Russian Prime Minister Mikhail Kasyanov is to begin his Japanese visit December 15, with the sides discussing all aspects of Russian-Japanese relations, as well as some international issues.
A source inside the Russian delegation told RIA Novosti that bilateral fuel-and-energy cooperation would apparently become a top priority of bilateral talks.
Among other things, Japan's possible involvement in developing Eastern Siberian oil and gas deposits and laying a pipeline to Russia's Sea of Japan coast will apparently be discussed.
Russia attaches priority to prospecting and deposit development investment, rather than specific pipeline routes, RIA Novosti's source added. A cursory assessment of the Eastern Siberian natural resources shows that this region's fuel-and-energy resources equal those of Western Siberia.
According to the source, the decision concerning any specific pipeline route will "come natural" after the sides confirm the natural resources base and mineral deposit investment programs.
The development of Sakhalin hydrocarbon deposits is to be discussed within the framework of fuel-and-energy interaction issues. Japan accounts for 30% of the Sakhalin-1 project, also making up for 45% of the Sakhalin-2 project. At the same time, Japan buys most local oil and gas. In this context, both sides will discuss the construction of a gas pipeline, which would link Sakhalin and Japan's Hokkaido island, as well as liquefied gas and oil deliveries to Japan.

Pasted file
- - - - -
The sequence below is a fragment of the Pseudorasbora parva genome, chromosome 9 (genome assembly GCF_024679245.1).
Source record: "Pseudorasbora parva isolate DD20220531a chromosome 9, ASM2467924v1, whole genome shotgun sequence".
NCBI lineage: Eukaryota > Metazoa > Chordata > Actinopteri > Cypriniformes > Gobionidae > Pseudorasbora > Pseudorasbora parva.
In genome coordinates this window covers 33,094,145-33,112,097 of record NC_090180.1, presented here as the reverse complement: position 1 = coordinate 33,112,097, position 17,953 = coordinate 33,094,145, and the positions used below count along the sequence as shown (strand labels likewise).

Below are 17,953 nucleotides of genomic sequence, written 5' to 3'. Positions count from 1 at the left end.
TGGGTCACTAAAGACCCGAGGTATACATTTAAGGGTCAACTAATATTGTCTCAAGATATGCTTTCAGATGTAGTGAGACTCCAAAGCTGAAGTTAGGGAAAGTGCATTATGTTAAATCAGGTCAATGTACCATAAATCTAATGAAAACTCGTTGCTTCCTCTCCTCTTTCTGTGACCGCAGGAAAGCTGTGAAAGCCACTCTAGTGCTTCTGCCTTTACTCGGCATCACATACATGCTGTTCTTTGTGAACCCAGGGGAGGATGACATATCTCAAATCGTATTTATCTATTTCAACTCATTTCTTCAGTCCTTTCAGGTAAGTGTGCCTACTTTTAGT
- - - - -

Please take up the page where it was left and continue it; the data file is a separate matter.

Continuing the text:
Japan is interested in these resources because it strives to diversify its natural-resource base, which still attaches priority to the Middle East, a Russian delegation source noted.
Moreover, the concerned parties will discuss a possible power transmission line between Sakhalin and Japan. This project, which is being contemplated by the RAO UES (Unified Energy Systems) power grid, stipulates gas-powered generators for exporting electricity to Japan. This project's feasibility study is now being compiled.
Civilian nuclear cooperation will also be examined. Among other things, Moscow and Tokyo will discuss an international thermonuclear reactor project. Apart from Russia and Japan, this project involves China, the United States, Canada, South Korea and the European Union. France and Japan are vying for the right to host this $4-billion project on their respective territories. The receiving country will pay 48% of all expenses; meanwhile a country, which wanted to host this construction project, will pay 12%. All other countries are to pay 10% each. The relevant reactor site decision is to be made later this month.